This article explores the spatial and temporal diffusion of political violence in North and West Africa by endeavoring to represent a group leader's mental landscape as he contemplates strategic targeting. We assume that this representation is a combination of the physical and social geography of the target environment, and the mental and physical cost of following a seemingly random pattern of attacks. Focusing on the distance and time between attacks and taking into consideration the transaction costs that state boundaries impose, we wish to understand what constrains a group leader to attack at a location other than the one that would yield the greatest overt payoff. We leverage functional data from the Armed Conflict Location and Event Data project (ACLED) dataset that catalogs violent extremist incidents in North and West Africa since 1997 to generate a network whose nodes are administrative regions. These nodes are connected by edges of qualitatively different types: undirected edges representing geographic distance, undirected edges incorporating the costs of crossing borders, and directed edges representing consecutive attacks by the same group. We analyze the resulting network using spectral embedding techniques that are able to account fully for the different types of edges. The result is a representation of North and West Africa that depicts its empirical permeability to violence. A better understanding of how location, time, and borders condition attacks enables planning, prepositioning, and response.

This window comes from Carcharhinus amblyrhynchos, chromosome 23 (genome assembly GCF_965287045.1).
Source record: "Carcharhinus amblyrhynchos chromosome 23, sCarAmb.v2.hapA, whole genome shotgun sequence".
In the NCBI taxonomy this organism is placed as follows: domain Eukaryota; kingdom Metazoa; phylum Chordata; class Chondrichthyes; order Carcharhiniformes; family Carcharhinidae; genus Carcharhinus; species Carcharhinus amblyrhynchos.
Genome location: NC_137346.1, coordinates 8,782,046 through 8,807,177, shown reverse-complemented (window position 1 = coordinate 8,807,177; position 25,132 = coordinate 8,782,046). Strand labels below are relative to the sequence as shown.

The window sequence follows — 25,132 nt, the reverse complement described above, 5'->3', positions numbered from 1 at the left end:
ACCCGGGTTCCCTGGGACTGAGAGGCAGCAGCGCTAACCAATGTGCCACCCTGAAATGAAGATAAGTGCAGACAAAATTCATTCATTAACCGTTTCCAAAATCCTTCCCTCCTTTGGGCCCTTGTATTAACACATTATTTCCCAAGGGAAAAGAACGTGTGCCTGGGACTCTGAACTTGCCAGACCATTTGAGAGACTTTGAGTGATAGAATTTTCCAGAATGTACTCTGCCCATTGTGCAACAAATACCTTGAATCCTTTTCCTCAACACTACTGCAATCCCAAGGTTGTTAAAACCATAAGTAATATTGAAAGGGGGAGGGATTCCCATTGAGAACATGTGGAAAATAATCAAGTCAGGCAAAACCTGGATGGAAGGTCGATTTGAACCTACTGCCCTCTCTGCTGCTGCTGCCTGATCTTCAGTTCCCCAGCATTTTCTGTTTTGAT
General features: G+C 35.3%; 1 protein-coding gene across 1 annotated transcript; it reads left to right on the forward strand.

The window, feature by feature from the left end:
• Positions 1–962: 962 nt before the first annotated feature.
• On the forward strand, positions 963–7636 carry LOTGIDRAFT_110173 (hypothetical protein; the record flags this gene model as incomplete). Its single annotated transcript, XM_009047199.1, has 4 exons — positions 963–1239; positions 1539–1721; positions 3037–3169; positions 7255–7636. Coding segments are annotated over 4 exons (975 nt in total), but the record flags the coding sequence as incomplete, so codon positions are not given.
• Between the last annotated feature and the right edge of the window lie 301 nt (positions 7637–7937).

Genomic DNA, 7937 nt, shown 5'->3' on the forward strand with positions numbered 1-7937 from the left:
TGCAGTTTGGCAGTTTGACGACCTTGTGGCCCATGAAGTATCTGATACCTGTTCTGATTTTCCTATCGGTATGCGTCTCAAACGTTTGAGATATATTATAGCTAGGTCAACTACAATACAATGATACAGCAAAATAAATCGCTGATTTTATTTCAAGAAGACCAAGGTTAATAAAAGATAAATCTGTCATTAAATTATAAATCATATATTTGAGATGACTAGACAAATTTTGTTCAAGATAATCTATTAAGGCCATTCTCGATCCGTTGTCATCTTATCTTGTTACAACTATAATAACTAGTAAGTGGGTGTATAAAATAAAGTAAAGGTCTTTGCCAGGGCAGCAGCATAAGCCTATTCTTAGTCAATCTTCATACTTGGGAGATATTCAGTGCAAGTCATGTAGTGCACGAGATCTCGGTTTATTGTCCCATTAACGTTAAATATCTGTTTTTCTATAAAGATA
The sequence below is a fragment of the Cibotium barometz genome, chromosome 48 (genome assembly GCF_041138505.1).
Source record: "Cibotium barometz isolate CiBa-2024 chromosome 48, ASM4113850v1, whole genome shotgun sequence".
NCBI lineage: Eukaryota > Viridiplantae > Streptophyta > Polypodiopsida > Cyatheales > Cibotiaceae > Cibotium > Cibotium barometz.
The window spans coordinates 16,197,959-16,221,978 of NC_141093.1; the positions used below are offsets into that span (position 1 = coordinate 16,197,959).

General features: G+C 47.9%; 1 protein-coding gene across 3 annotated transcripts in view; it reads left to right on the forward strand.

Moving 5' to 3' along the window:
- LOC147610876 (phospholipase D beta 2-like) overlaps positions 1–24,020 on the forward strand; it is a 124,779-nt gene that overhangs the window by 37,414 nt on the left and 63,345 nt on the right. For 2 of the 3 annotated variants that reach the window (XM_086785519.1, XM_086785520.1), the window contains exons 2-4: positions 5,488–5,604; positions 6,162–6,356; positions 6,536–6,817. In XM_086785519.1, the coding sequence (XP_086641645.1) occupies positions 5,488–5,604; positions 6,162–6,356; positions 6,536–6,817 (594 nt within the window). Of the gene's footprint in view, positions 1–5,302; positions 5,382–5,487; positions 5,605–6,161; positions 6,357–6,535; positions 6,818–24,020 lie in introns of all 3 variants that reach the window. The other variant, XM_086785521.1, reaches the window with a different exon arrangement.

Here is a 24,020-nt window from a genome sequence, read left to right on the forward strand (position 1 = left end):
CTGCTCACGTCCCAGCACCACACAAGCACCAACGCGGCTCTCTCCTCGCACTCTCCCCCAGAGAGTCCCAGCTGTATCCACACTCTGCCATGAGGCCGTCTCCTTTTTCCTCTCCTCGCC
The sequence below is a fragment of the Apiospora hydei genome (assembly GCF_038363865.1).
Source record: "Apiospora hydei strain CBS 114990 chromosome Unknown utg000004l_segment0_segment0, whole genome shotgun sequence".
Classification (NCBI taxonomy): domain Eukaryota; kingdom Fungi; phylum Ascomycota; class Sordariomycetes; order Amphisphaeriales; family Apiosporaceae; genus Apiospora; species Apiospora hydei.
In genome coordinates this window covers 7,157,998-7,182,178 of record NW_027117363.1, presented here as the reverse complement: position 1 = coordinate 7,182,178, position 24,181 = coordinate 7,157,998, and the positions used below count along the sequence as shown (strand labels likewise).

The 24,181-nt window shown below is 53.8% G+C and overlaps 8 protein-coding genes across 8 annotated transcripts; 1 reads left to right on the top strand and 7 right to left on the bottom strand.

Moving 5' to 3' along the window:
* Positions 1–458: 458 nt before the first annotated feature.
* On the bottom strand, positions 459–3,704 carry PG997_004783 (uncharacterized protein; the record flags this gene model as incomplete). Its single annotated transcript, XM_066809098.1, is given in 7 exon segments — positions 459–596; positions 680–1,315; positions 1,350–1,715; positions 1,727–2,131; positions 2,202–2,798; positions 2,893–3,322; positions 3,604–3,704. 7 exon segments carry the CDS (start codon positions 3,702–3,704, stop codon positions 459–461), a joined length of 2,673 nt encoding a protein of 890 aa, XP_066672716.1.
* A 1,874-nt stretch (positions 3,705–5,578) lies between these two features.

Skillicorn, D. B., Olivier Walther, Christian Leuprecht, and Quan Zheng. 2019. "The Diffusion and Permeability of Political Violence in North and West Africa." Terrorism and Political Violence (May). https://www.tandfonline.com/doi/full/10.1080/09546553.2019.1598388